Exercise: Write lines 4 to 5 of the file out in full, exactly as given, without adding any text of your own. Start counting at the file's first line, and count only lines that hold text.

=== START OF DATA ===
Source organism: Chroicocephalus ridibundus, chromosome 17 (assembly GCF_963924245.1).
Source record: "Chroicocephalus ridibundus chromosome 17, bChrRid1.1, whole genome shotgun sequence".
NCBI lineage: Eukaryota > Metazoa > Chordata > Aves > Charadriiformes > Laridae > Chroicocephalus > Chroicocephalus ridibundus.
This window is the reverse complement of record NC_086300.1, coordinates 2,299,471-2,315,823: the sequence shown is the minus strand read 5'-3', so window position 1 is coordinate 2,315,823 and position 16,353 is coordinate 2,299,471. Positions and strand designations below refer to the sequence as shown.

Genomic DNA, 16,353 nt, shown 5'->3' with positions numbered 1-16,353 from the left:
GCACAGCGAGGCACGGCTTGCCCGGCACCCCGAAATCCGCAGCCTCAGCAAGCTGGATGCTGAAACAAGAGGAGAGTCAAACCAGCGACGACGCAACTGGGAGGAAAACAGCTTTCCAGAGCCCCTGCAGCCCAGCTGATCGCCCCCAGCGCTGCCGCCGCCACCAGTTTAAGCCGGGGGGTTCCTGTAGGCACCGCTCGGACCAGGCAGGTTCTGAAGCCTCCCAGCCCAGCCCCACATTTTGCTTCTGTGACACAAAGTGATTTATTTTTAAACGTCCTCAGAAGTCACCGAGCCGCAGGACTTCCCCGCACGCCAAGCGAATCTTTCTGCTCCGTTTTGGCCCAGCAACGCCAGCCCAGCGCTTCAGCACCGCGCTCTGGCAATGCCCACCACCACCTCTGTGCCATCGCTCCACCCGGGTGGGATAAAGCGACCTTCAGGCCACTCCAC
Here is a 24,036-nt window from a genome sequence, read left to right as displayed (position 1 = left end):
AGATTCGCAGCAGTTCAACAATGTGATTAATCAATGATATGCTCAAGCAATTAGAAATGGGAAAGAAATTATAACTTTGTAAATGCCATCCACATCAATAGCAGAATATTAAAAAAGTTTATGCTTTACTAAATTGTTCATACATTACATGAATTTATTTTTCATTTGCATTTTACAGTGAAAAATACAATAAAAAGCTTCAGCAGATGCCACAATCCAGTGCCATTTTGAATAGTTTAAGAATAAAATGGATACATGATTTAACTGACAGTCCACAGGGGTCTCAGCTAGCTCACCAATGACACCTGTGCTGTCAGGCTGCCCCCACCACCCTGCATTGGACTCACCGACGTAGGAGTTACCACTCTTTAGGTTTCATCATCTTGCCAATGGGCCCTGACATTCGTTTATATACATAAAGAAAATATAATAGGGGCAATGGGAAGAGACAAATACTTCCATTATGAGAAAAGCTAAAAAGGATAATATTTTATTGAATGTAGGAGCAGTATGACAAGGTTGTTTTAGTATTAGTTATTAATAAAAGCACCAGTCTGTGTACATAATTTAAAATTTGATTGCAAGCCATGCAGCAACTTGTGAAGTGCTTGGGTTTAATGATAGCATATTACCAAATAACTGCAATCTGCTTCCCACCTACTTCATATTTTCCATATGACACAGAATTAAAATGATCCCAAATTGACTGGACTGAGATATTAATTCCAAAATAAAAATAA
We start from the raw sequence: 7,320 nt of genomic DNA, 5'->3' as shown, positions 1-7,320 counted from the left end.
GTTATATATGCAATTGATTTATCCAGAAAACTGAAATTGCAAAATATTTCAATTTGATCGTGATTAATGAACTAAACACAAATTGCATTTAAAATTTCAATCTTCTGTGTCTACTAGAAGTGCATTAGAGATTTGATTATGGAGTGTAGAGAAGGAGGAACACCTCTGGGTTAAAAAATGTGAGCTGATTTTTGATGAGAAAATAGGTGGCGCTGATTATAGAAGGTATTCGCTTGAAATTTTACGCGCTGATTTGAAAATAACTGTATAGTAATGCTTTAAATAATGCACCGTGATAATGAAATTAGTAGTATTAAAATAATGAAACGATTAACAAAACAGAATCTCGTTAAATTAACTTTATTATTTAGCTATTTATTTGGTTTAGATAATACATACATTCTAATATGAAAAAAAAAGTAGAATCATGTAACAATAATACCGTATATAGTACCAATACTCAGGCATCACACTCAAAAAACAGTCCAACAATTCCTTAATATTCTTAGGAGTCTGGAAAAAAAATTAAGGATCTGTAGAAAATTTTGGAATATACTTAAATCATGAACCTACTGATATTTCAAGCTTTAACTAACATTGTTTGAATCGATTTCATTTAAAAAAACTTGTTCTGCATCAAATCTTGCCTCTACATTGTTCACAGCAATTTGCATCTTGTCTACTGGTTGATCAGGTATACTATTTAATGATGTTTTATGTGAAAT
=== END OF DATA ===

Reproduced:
This window is the reverse complement of record NC_086300.1, coordinates 2,299,471-2,315,823: the sequence shown is the minus strand read 5'-3', so window position 1 is coordinate 2,315,823 and position 16,353 is coordinate 2,299,471. Positions and strand designations below refer to the sequence as shown.

Genomic DNA, 16,353 nt, shown 5'->3' with positions numbered 1-16,353 from the left: